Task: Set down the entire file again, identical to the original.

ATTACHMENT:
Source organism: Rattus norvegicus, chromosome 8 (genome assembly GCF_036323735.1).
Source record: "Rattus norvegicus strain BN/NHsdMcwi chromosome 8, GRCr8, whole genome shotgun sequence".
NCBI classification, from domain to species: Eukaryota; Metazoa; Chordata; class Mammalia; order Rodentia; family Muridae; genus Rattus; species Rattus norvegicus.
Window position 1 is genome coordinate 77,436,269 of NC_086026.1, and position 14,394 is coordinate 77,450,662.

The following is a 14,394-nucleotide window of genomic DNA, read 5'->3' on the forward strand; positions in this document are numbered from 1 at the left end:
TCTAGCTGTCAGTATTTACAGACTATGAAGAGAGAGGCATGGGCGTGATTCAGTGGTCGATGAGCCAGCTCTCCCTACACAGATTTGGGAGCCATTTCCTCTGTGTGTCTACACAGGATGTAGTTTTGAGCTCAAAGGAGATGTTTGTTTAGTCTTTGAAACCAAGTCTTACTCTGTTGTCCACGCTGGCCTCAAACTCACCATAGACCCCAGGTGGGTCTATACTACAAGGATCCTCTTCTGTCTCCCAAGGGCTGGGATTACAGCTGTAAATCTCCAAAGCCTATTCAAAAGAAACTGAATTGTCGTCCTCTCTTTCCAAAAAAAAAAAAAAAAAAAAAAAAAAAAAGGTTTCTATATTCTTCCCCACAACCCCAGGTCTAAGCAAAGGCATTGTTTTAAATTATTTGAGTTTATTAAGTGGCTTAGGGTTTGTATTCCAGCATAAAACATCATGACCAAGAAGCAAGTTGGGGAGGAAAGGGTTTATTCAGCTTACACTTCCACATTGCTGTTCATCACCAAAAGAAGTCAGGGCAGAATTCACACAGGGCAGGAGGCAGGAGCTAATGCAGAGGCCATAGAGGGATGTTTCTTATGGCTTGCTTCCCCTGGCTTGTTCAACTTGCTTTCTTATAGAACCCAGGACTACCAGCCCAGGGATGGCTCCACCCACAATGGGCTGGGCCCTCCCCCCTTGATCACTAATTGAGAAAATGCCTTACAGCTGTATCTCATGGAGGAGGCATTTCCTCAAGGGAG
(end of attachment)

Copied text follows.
Source organism: Rattus norvegicus, chromosome 8 (genome assembly GCF_036323735.1).
Source record: "Rattus norvegicus strain BN/NHsdMcwi chromosome 8, GRCr8, whole genome shotgun sequence".
NCBI classification, from domain to species: Eukaryota; Metazoa; Chordata; class Mammalia; order Rodentia; family Muridae; genus Rattus; species Rattus norvegicus.
Window position 1 is genome coordinate 77,436,269 of NC_086026.1, and position 14,394 is coordinate 77,450,662.

The following is a 14,394-nucleotide window of genomic DNA, read 5'->3' on the forward strand; positions in this document are numbered from 1 at the left end:
TCTAGCTGTCAGTATTTACAGACTATGAAGAGAGAGGCATGGGCGTGATTCAGTGGTCGATGAGCCAGCTCTCCCTACACAGATTTGGGAGCCATTTCCTCTGTGTGTCTACACAGGATGTAGTTTTGAGCTCAAAGGAGATGTTTGTTTAGTCTTTGAAACCAAGTCTTACTCTGTTGTCCACGCTGGCCTCAAACTCACCATAGACCCCAGGTGGGTCTATACTACAAGGATCCTCTTCTGTCTCCCAAGGGCTGGGATTACAGCTGTAAATCTCCAAAGCCTATTCAAAAGAAACTGAATTGTCGTCCTCTCTTTCCAAAAAAAAAAAAAAAAAAAAAAAAAAAAAGGTTTCTATATTCTTCCCCACAACCCCAGGTCTAAGCAAAGGCATTGTTTTAAATTATTTGAGTTTATTAAGTGGCTTAGGGTTTGTATTCCAGCATAAAACATCATGACCAAGAAGCAAGTTGGGGAGGAAAGGGTTTATTCAGCTTACACTTCCACATTGCTGTTCATCACCAAAAGAAGTCAGGGCAGAATTCACACAGGGCAGGAGGCAGGAGCTAATGCAGAGGCCATAGAGGGATGTTTCTTATGGCTTGCTTCCCCTGGCTTGTTCAACTTGCTTTCTTATAGAACCCAGGACTACCAGCCCAGGGATGGCTCCACCCACAATGGGCTGGGCCCTCCCCCCTTGATCACTAATTGAGAAAATGCCTTACAGCTGTATCTCATGGAGGAGGCATTTCCTCAAGGGAG